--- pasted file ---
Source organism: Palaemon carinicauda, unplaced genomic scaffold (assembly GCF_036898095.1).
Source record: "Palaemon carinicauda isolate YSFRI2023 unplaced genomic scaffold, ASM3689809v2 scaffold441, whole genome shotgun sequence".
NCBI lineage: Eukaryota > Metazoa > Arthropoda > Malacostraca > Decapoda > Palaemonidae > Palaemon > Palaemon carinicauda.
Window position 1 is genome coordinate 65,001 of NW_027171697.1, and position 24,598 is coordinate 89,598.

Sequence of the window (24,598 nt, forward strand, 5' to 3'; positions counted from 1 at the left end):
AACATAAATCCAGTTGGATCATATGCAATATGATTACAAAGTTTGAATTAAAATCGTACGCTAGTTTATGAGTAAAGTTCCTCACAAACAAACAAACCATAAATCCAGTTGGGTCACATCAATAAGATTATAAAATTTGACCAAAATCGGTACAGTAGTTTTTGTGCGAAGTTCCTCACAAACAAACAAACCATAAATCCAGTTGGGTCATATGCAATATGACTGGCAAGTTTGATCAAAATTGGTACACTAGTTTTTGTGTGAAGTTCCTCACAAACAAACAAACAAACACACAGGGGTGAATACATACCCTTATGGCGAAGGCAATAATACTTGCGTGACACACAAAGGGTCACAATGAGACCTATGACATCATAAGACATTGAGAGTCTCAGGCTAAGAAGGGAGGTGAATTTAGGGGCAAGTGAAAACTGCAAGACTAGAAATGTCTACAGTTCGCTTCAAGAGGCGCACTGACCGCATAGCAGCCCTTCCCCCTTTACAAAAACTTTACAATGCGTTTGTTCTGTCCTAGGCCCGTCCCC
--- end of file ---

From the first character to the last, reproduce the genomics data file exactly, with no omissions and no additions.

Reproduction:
Source organism: Palaemon carinicauda, unplaced genomic scaffold (assembly GCF_036898095.1).
Source record: "Palaemon carinicauda isolate YSFRI2023 unplaced genomic scaffold, ASM3689809v2 scaffold441, whole genome shotgun sequence".
NCBI lineage: Eukaryota > Metazoa > Arthropoda > Malacostraca > Decapoda > Palaemonidae > Palaemon > Palaemon carinicauda.
Window position 1 is genome coordinate 65,001 of NW_027171697.1, and position 24,598 is coordinate 89,598.

Sequence of the window (24,598 nt, forward strand, 5' to 3'; positions counted from 1 at the left end):
AACATAAATCCAGTTGGATCATATGCAATATGATTACAAAGTTTGAATTAAAATCGTACGCTAGTTTATGAGTAAAGTTCCTCACAAACAAACAAACCATAAATCCAGTTGGGTCACATCAATAAGATTATAAAATTTGACCAAAATCGGTACAGTAGTTTTTGTGCGAAGTTCCTCACAAACAAACAAACCATAAATCCAGTTGGGTCATATGCAATATGACTGGCAAGTTTGATCAAAATTGGTACACTAGTTTTTGTGTGAAGTTCCTCACAAACAAACAAACAAACACACAGGGGTGAATACATACCCTTATGGCGAAGGCAATAATACTTGCGTGACACACAAAGGGTCACAATGAGACCTATGACATCATAAGACATTGAGAGTCTCAGGCTAAGAAGGGAGGTGAATTTAGGGGCAAGTGAAAACTGCAAGACTAGAAATGTCTACAGTTCGCTTCAAGAGGCGCACTGACCGCATAGCAGCCCTTCCCCCTTTACAAAAACTTTACAATGCGTTTGTTCTGTCCTAGGCCCGTCCCC